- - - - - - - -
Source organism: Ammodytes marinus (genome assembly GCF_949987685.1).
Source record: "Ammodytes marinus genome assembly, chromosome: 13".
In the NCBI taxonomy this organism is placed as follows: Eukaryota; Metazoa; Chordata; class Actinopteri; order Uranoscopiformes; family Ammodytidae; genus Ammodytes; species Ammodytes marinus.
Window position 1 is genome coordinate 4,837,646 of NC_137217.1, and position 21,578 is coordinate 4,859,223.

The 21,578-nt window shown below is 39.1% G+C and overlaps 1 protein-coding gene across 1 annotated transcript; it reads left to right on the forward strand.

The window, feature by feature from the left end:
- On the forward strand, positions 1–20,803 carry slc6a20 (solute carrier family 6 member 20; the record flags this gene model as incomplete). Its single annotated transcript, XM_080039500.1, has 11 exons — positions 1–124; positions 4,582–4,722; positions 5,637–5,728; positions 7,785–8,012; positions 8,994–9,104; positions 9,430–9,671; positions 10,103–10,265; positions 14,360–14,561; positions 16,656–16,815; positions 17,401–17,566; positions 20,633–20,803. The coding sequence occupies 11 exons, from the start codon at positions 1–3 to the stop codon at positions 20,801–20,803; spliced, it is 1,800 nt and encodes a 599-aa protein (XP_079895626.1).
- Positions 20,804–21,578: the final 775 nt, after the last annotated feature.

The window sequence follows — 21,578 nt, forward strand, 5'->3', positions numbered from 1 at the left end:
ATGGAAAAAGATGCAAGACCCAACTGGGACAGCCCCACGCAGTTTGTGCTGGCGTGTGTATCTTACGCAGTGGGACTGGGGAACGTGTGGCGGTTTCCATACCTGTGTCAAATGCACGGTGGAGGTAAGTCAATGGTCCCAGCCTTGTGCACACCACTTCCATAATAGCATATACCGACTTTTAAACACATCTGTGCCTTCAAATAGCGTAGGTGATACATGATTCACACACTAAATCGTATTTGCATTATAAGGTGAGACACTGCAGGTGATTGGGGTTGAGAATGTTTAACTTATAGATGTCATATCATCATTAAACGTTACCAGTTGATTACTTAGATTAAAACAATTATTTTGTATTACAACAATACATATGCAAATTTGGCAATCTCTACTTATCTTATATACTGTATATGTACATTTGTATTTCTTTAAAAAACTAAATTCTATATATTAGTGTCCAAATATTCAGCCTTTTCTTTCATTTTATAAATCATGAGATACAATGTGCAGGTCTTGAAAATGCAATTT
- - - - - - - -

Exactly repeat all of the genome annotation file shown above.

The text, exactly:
Source organism: Ammodytes marinus (genome assembly GCF_949987685.1).
Source record: "Ammodytes marinus genome assembly, chromosome: 13".
In the NCBI taxonomy this organism is placed as follows: Eukaryota; Metazoa; Chordata; class Actinopteri; order Uranoscopiformes; family Ammodytidae; genus Ammodytes; species Ammodytes marinus.
Window position 1 is genome coordinate 4,837,646 of NC_137217.1, and position 21,578 is coordinate 4,859,223.

The 21,578-nt window shown below is 39.1% G+C and overlaps 1 protein-coding gene across 1 annotated transcript; it reads left to right on the forward strand.

The window, feature by feature from the left end:
- On the forward strand, positions 1–20,803 carry slc6a20 (solute carrier family 6 member 20; the record flags this gene model as incomplete). Its single annotated transcript, XM_080039500.1, has 11 exons — positions 1–124; positions 4,582–4,722; positions 5,637–5,728; positions 7,785–8,012; positions 8,994–9,104; positions 9,430–9,671; positions 10,103–10,265; positions 14,360–14,561; positions 16,656–16,815; positions 17,401–17,566; positions 20,633–20,803. The coding sequence occupies 11 exons, from the start codon at positions 1–3 to the stop codon at positions 20,801–20,803; spliced, it is 1,800 nt and encodes a 599-aa protein (XP_079895626.1).
- Positions 20,804–21,578: the final 775 nt, after the last annotated feature.

The window sequence follows — 21,578 nt, forward strand, 5'->3', positions numbered from 1 at the left end:
ATGGAAAAAGATGCAAGACCCAACTGGGACAGCCCCACGCAGTTTGTGCTGGCGTGTGTATCTTACGCAGTGGGACTGGGGAACGTGTGGCGGTTTCCATACCTGTGTCAAATGCACGGTGGAGGTAAGTCAATGGTCCCAGCCTTGTGCACACCACTTCCATAATAGCATATACCGACTTTTAAACACATCTGTGCCTTCAAATAGCGTAGGTGATACATGATTCACACACTAAATCGTATTTGCATTATAAGGTGAGACACTGCAGGTGATTGGGGTTGAGAATGTTTAACTTATAGATGTCATATCATCATTAAACGTTACCAGTTGATTACTTAGATTAAAACAATTATTTTGTATTACAACAATACATATGCAAATTTGGCAATCTCTACTTATCTTATATACTGTATATGTACATTTGTATTTCTTTAAAAAACTAAATTCTATATATTAGTGTCCAAATATTCAGCCTTTTCTTTCATTTTATAAATCATGAGATACAATGTGCAGGTCTTGAAAATGCAATTT